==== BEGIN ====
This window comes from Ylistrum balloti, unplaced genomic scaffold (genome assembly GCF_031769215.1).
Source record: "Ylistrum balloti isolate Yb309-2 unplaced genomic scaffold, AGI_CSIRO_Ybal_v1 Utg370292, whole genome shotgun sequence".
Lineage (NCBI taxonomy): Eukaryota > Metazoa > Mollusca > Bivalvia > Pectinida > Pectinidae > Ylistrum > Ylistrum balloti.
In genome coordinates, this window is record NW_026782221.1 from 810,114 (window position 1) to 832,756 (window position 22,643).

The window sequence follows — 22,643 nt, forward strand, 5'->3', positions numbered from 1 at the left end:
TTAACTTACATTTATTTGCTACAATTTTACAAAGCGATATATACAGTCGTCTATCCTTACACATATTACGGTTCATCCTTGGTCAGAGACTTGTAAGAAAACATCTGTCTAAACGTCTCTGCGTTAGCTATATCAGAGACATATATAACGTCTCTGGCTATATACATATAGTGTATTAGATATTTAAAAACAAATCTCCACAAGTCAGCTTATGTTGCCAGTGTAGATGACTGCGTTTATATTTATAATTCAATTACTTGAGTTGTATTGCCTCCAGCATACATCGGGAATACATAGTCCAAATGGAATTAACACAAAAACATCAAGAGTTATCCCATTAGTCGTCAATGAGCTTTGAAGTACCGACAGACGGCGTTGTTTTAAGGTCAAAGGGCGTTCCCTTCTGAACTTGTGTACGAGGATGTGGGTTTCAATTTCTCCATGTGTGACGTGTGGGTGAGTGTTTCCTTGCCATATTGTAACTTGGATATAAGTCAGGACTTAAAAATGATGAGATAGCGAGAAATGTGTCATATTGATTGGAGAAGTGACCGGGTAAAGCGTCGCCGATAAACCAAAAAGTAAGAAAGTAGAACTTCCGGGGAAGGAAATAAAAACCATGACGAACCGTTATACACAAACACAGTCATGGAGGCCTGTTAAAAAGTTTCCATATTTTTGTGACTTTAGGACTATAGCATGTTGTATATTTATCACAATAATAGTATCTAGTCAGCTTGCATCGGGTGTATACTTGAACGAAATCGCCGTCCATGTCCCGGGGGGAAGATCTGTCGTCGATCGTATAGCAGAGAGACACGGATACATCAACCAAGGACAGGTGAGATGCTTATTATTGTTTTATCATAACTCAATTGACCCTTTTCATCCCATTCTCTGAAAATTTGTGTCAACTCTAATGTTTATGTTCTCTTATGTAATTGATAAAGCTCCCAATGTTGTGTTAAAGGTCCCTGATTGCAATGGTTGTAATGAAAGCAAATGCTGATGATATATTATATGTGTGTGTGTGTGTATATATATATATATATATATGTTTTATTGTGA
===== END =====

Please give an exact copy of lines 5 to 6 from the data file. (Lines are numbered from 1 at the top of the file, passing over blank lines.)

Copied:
The window sequence follows — 22,643 nt, forward strand, 5'->3', positions numbered from 1 at the left end:
TTAACTTACATTTATTTGCTACAATTTTACAAAGCGATATATACAGTCGTCTATCCTTACACATATTACGGTTCATCCTTGGTCAGAGACTTGTAAGAAAACATCTGTCTAAACGTCTCTGCGTTAGCTATATCAGAGACATATATAACGTCTCTGGCTATATACATATAGTGTATTAGATATTTAAAAACAAATCTCCACAAGTCAGCTTATGTTGCCAGTGTAGATGACTGCGTTTATATTTATAATTCAATTACTTGAGTTGTATTGCCTCCAGCATACATCGGGAATACATAGTCCAAATGGAATTAACACAAAAACATCAAGAGTTATCCCATTAGTCGTCAATGAGCTTTGAAGTACCGACAGACGGCGTTGTTTTAAGGTCAAAGGGCGTTCCCTTCTGAACTTGTGTACGAGGATGTGGGTTTCAATTTCTCCATGTGTGACGTGTGGGTGAGTGTTTCCTTGCCATATTGTAACTTGGATATAAGTCAGGACTTAAAAATGATGAGATAGCGAGAAATGTGTCATATTGATTGGAGAAGTGACCGGGTAAAGCGTCGCCGATAAACCAAAAAGTAAGAAAGTAGAACTTCCGGGGAAGGAAATAAAAACCATGACGAACCGTTATACACAAACACAGTCATGGAGGCCTGTTAAAAAGTTTCCATATTTTTGTGACTTTAGGACTATAGCATGTTGTATATTTATCACAATAATAGTATCTAGTCAGCTTGCATCGGGTGTATACTTGAACGAAATCGCCGTCCATGTCCCGGGGGGAAGATCTGTCGTCGATCGTATAGCAGAGAGACACGGATACATCAACCAAGGACAGGTGAGATGCTTATTATTGTTTTATCATAACTCAATTGACCCTTTTCATCCCATTCTCTGAAAATTTGTGTCAACTCTAATGTTTATGTTCTCTTATGTAATTGATAAAGCTCCCAATGTTGTGTTAAAGGTCCCTGATTGCAATGGTTGTAATGAAAGCAAATGCTGATGATATATTATATGTGTGTGTGTGTGTATATATATATATATATATATGTTTTATTGTGA